Radio repurposed: An old technology offers girls new chances
In March 2020, the world changed. With COVID‑19 lockdowns and travel bans worldwide, online connection replaced in-person interaction. For students from nursery school to university, school switched to virtual platforms and learning from home.
But how do you learn from home with no smartphone or internet access?
In much of the world, that’s reality. Especially for girls, the combination of sudden school closure plus no online alternative is more than a setback — it can endanger their futures. Being out of school can mean added household responsibilities, pressure to marry early, and more.
So how do we ensure that girls without in-person or online education continue to thrive during the pandemic? By bringing new purpose to an old technology: radio.
From Nigeria to Nepal to Jordan, the stories below share how Mercy Corps and radio help young women continue to pursue education — and get closer to their dreams — despite the barriers of COVID‑19.
In Nigeria, Rahina (a participant in Mercy Corps girls’ education programme) says, "There was no way I would have been able to learn anything this period because no one in my house has a smartphone I can use for online classes.”
Our Nigeria programme works with marginalised girls to help ensure they complete secondary school. After COVID‑19 school closures, we collaborated with local partners to offer a radio literacy programme, teaching English, Mathematics and Life Skills.
An added bonus: the whole family can tune in. A student’s mother, Fatima, says: "It has not just been helpful to me but to my family as a whole, myself and my children sit to listen to the radio and learn together, and it is fun to learn together as a family.”
With graduation exams around the corner, 15- and 16-year-old students in rural Nepal were worried about how COVID‑19 school closures would affect them. Laxmi, a student and participant in Mercy Corps girls’ education programme, said: “At first I thought our exams would be postponed for a few weeks or so. But as the weeks turned into months, the level of uncertainty grew.”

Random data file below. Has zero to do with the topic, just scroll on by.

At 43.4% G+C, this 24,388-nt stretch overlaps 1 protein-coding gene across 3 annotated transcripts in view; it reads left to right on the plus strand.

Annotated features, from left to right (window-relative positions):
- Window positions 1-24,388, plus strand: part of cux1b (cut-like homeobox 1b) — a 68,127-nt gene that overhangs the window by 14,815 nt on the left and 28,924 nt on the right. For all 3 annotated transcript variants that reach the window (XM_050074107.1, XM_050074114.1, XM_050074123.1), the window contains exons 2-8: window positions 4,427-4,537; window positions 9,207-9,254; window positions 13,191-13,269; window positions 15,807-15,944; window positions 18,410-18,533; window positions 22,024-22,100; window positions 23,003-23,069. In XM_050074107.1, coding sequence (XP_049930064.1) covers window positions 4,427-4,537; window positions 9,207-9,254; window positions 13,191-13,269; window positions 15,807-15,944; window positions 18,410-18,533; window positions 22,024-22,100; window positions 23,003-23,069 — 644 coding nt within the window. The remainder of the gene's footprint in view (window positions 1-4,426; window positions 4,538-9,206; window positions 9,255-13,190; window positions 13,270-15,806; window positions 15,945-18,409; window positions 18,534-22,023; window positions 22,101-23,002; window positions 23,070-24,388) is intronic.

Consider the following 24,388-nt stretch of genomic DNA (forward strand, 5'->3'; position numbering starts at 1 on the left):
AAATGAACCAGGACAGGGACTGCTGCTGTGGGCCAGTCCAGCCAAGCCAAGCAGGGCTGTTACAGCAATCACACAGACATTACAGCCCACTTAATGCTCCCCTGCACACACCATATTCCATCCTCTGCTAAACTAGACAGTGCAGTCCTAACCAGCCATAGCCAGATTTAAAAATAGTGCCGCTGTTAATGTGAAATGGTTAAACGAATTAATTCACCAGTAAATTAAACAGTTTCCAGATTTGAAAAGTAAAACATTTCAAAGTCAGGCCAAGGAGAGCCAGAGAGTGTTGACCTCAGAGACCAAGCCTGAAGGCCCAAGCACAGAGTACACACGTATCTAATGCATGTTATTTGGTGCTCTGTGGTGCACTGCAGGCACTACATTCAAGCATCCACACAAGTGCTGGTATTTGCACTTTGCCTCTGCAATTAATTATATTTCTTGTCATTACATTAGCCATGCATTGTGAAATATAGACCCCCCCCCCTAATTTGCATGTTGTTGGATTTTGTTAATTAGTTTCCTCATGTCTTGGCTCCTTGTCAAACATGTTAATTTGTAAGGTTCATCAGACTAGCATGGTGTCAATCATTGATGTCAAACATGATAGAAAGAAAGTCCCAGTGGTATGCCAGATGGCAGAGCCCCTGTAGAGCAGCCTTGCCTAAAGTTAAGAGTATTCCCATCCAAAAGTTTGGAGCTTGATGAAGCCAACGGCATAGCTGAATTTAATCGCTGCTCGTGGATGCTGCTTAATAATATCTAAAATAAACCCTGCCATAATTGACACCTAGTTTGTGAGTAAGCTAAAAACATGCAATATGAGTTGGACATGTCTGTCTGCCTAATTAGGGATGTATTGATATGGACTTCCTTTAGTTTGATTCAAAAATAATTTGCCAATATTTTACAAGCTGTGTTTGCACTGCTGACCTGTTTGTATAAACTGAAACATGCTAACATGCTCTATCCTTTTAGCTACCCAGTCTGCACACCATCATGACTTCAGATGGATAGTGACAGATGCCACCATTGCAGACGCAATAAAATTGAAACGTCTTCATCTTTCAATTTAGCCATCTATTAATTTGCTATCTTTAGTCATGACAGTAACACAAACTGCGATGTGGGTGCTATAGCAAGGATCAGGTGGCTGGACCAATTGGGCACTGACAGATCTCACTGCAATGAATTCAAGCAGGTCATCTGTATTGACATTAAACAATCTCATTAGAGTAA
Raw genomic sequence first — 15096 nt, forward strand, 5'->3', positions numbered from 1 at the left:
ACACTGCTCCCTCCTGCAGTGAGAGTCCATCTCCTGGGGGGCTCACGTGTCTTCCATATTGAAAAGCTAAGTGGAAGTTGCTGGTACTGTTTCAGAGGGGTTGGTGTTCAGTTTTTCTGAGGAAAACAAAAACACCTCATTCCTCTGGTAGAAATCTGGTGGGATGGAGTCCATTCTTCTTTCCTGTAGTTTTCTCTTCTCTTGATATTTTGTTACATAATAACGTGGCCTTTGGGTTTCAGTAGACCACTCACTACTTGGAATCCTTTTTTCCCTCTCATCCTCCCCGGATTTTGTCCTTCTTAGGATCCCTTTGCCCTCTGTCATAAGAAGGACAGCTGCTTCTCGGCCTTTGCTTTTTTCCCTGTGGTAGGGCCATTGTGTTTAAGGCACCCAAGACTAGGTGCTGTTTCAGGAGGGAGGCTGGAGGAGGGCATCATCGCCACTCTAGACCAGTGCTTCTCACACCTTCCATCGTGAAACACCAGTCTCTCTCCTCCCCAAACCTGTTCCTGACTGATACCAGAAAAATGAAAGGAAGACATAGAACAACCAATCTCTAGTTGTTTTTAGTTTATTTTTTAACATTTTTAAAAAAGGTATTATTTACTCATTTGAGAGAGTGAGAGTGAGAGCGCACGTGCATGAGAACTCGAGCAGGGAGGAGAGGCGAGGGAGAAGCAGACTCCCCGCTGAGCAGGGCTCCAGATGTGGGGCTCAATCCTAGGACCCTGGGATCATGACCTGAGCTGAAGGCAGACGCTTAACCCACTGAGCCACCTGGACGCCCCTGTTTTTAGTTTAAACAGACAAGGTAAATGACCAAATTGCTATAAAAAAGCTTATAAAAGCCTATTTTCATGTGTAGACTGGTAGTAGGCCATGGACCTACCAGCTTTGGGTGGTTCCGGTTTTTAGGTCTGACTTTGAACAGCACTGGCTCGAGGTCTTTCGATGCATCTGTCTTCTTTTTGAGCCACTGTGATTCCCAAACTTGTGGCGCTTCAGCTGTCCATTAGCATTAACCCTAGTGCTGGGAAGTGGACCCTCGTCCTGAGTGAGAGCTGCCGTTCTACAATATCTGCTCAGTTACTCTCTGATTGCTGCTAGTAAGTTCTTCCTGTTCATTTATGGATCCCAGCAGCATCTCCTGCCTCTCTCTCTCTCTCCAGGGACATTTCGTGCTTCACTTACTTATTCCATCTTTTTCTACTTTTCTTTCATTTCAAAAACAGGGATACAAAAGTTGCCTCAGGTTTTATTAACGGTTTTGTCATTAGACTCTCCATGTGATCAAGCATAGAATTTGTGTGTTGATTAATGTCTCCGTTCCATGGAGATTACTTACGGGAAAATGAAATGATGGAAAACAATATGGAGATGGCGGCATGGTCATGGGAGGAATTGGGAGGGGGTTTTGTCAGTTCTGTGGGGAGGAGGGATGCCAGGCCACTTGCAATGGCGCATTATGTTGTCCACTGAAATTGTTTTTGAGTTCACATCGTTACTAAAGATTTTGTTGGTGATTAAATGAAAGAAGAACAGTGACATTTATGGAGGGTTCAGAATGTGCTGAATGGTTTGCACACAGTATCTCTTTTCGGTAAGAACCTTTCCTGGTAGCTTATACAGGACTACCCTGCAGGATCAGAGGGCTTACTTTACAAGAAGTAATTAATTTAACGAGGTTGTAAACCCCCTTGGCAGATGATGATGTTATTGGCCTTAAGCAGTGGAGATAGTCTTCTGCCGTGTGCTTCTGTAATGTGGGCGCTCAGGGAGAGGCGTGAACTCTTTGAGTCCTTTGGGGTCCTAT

We found that distance learning through mediums like the internet and TV were not feasible — many students lacked internet access and hardware like laptops, smartphones and televisions. We chose to disseminate lessons through local FM stations — the most popular and accessible source of information in the region. The radio sessions helped students recall what they had learned in the academic year to better prepare for exams.
In Jordan, radio provides more than a medium for education — it’s a chance for youth to share their own voices on the air.
Mercy Corps partnered with Masmoo3, the first company producing Arabic audiobooks in Jordan. Masmoo3 provides professional training for youth to become narrators for scripts of audiobooks, advertisements, cartoon characters, audio translation and documentaries.
Shorouq (pictured in top image) is one of twelve Syrian and Jordanian youth learning voice playback and audiobook narration in the programme. She says:
“I have been passionate about this field since I was little. Thanks to this opportunity, I managed to combine my passion in media with my university degree in Education, to produce and direct my own radio show which focuses on family education.”
Mercy Corps programmes continue to adapt to the shifting demands of communications during COVID‑19. Whether online, in person, or on the radio, we know we must use every available tool to reach people safely where they are now, while building foundations for a more prosperous future.